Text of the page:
Yellow-tailed black cockatoo

Yellow-tailed black cockatoo

Kingdom
Phylum
Class
Family
Subgenus
SPECIES
Zanda funerea

The yellow-tailed black cockatoo is a large cockatoo native to the south-east of Australia measuring 55–65 cm in length. It has a short crest on the top of its head. Its plumage is mostly brownish black and it has prominent yellow cheek patches and a yellow tail band. The body feathers are edged with yellow giving a scalloped appearance. The adult male has a black beak and pinkish-red eye-rings, and the female has a bone-coloured beak and grey eye-rings. In flight, yellow-tailed black cockatoos flap deeply and slowly, with a peculiar heavy fluid motion. Their loud, wailing calls carry for long distances. The whiteae is found south of Victoria to the East of South Australia and is smaller in size. The yellow-tailed black cockatoo is found in temperate forests and forested areas across south and central eastern Queensland to southeastern South Australia, including a very small population persisting in the Eyre Peninsula. Two subspecies are recognised, although Tasmanian and southern mainland populations of the southern subspecies xanthanotus may be distinct enough from each other to bring the total to three. Birds of subspecies funereus have longer wings and tails and darker plumage overall, while those of xanthanotus have more prominent scalloping. The yellow-tailed black cockatoo's diet primarily includes seeds of native and introduced plants while also feeding on wood-boring grubs. They nest in large hollows high in old growth native trees, generally Eucalyptus regnans. Although they remain common throughout much of their range, fragmentation of habitat and loss of large trees suitable for nesting has caused population decline in Victoria and South Australia. Furthermore, the species may lose most of its mainland range due to climate change. In some places yellow-tailed black cockatoos appear to have partially adapted to recent human alteration of landscape and they can often be seen in parts of urban Canberra, Sydney, Adelaide and Melbourne. The species is not commonly seen in aviculture, especially outside Australia. Like most parrots, it is protected by CITES, an international agreement that makes trade, export, and import of listed wild-caught species illegal.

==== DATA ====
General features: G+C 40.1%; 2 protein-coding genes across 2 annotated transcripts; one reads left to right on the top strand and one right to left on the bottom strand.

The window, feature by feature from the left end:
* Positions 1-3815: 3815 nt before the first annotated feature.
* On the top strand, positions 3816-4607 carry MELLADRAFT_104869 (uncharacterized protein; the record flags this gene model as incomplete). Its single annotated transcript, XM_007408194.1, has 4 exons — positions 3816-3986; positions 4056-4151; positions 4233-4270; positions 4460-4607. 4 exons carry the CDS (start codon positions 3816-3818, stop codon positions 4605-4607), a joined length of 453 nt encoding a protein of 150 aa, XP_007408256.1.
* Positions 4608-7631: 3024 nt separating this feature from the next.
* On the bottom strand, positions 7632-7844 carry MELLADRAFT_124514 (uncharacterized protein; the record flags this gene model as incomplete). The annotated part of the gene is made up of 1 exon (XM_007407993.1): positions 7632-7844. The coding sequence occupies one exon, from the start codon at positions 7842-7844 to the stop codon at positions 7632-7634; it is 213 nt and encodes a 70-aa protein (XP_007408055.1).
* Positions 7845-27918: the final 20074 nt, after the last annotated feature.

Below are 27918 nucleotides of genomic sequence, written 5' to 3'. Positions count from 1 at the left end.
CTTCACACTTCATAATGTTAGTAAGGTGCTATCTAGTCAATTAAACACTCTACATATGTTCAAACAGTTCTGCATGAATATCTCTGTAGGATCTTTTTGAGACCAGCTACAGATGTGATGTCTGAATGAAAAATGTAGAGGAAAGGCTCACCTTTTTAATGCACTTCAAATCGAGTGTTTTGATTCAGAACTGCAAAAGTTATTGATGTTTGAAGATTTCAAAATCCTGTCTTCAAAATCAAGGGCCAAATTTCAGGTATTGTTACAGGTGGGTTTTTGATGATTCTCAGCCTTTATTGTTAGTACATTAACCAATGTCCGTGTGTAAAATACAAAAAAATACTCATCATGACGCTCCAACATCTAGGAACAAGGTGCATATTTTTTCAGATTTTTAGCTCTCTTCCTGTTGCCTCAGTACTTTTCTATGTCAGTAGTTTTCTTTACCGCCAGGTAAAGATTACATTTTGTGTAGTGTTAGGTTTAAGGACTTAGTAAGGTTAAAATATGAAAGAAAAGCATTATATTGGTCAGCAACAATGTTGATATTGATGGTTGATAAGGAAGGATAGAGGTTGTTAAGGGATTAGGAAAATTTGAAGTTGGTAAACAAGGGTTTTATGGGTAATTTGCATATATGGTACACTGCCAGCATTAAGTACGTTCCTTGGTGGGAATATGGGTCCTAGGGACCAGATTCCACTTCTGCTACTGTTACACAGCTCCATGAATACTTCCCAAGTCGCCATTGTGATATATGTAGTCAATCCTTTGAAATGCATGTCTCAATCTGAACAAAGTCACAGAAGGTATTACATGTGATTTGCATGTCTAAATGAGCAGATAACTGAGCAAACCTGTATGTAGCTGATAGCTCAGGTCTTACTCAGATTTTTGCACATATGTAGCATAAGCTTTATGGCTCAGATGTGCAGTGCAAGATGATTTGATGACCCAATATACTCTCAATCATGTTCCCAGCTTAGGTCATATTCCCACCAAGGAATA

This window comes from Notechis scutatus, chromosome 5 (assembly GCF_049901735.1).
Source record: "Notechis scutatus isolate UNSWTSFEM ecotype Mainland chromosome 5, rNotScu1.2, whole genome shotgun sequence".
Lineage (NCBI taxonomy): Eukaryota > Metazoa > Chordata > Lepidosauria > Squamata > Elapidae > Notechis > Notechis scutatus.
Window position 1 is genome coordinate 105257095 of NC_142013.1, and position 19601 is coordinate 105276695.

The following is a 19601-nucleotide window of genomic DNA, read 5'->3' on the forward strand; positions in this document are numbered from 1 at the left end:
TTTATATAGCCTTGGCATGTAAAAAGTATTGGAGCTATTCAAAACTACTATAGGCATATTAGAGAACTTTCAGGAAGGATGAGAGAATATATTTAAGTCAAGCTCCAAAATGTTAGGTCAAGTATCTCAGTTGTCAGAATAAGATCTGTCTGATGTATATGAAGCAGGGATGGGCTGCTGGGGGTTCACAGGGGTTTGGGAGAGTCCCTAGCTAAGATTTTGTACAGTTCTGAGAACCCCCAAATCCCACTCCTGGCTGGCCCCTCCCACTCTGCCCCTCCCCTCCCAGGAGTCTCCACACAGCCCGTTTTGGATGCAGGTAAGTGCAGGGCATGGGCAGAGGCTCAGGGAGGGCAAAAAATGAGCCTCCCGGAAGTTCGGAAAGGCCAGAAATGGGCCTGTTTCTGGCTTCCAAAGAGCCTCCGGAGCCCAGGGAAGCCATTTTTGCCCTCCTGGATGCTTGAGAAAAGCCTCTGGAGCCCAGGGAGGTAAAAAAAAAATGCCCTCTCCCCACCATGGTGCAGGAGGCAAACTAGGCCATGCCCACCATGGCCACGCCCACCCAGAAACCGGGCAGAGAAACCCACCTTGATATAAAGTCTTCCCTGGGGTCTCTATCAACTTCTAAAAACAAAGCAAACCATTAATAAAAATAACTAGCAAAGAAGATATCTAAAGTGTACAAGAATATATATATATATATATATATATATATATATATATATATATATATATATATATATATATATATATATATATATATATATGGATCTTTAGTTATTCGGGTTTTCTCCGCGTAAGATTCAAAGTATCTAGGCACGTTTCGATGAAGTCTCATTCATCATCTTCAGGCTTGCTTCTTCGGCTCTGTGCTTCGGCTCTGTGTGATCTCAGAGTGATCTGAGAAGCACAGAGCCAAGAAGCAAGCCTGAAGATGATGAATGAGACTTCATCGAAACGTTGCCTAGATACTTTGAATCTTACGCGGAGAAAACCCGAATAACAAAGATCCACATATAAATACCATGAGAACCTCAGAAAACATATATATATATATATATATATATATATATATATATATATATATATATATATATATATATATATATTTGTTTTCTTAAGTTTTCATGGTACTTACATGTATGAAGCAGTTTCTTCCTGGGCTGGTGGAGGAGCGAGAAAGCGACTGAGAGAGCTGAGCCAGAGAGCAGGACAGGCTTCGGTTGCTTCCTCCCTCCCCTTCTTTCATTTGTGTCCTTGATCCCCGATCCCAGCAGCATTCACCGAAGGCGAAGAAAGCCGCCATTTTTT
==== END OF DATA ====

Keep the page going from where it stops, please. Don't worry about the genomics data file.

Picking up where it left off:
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Di

Diurnal

Te

Terrestrial

Co

Congregatory

No

Nomadic

Ov

Oviparous

Ar

Arboreal

So

Social

Fl

Flocking

Mi

Migrating

Y

starts with

Distribution

Geography

Countries
Biogeographical realms

Yellow-tailed black cockatoo habitat map

Habits and Lifestyle

Seasonal behavior

Diet and Nutrition

References

1. Yellow-tailed black cockatoo Wikipedia article - https://en.wikipedia.org/wiki/Yellow-tailed_black_cockatoo
2. Yellow-tailed black cockatoo on The IUCN Red List site - https://www.iucnredlist.org/species/22684739/93044615

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